I took a trip to the shops to buy sake for discharging various debts of gratitude, and on my way I was excited to see a chimney poking out of a pile of rice husks, disgorging clouds of white and brown smoke. A strange cause for excitement you might think, but this is a procedure for making a very effective soil amendment, and I've been interested in this for some time, without being aware that it's being practised in my neighbourhood. Here's a PDF explaining the method and the benefits, and the same information in HTML format.
I hopped out of my car, made my way through the stubble fields to where the pile was smoking and greeted the old lady who attended it, hoping not to make her jump. Not only did she not jump, she graciously answered all my questions and even offered me a bag of processed husks for my garden. Care is required to water the heap at suitable intervals to prevent the husks from burning up to grey dust. The lady had been tending her fire constantly for two days.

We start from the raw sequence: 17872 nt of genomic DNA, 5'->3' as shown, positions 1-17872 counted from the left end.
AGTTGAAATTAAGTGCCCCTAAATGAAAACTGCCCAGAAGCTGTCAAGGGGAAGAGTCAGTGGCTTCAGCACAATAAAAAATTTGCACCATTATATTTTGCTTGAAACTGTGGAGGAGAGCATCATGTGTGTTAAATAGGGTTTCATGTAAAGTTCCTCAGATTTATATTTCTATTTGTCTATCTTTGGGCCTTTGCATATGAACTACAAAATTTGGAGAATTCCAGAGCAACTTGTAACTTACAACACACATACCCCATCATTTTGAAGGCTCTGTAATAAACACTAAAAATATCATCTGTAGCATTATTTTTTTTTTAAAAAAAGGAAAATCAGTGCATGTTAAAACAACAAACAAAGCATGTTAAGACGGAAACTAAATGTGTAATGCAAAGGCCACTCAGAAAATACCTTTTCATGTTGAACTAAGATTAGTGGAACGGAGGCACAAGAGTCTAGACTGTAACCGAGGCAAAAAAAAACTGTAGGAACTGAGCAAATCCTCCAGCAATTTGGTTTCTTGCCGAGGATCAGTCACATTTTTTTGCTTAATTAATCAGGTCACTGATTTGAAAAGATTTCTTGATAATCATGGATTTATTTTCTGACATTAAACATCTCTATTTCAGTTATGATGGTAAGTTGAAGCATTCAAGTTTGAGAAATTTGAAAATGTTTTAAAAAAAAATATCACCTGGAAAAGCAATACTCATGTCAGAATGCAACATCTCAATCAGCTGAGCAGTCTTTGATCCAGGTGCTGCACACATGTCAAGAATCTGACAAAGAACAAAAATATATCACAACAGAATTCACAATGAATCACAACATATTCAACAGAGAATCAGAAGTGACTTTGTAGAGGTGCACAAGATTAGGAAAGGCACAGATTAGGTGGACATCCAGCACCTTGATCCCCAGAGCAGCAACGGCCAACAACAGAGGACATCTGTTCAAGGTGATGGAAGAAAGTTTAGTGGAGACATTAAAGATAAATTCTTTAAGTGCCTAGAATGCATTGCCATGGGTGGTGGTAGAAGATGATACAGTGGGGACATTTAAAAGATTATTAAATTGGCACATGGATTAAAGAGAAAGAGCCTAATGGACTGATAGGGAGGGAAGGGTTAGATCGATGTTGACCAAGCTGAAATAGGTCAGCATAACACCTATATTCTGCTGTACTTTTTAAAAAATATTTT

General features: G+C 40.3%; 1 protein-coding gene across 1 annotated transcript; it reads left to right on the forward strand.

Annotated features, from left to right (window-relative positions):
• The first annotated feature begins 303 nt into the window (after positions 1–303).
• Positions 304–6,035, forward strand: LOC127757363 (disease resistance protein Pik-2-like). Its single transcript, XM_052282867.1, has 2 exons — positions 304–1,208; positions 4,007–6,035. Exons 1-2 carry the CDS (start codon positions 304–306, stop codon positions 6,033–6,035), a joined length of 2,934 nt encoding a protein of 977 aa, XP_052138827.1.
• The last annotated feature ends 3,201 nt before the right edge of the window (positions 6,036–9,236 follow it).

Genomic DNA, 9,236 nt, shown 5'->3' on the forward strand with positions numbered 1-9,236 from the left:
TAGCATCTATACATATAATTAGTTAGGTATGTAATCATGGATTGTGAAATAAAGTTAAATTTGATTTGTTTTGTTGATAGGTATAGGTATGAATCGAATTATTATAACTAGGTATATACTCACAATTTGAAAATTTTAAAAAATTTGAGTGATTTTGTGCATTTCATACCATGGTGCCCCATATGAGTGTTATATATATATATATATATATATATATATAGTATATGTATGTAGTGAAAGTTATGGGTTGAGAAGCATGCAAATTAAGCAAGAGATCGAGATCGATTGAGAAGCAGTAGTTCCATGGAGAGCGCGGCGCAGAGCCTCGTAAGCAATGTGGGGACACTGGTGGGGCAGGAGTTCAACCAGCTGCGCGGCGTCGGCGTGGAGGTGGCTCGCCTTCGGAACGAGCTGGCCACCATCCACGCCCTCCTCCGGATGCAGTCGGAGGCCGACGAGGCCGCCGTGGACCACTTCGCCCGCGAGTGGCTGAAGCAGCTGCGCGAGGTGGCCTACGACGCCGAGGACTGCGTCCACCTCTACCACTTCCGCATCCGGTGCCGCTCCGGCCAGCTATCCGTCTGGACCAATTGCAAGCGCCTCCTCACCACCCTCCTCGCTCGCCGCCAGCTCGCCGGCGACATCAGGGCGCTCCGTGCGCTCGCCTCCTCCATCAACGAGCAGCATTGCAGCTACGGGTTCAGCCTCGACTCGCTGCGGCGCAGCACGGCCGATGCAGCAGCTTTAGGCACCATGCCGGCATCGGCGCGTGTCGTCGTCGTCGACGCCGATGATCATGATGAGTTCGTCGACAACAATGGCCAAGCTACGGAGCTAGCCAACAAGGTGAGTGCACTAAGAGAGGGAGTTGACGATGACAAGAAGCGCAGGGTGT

So with the young master pushing the wheelbarrow, we went to claim our bagful. In the storehouse of the farm we could see the clean and modern de-husking machine that had produced all this chaff, in marked contrast to the not clean and not modern charcoal making 'facility' outside in the field. It occurs to me that the de-husking machine could really do with a charcoal burning attachment that can capture and cool the smoke to use as an organic pesticide and fertilizer.
The question is now what to do with my precious rice charcoal. A tiny bag of charcoal a fraction of this size costs nearly 300 yen, so this is a sizeable treasure. Having already planted my winter veg, I'm wondering how best to apply this.
I went across the fields in the dark after the charcoal burning work was finished and had a look at the can and chimney arrangement - simplicity itself. I already have a can, and a chimney is easy enough to come by. And rice husks are available for the asking. Terra Preta in our lifetime?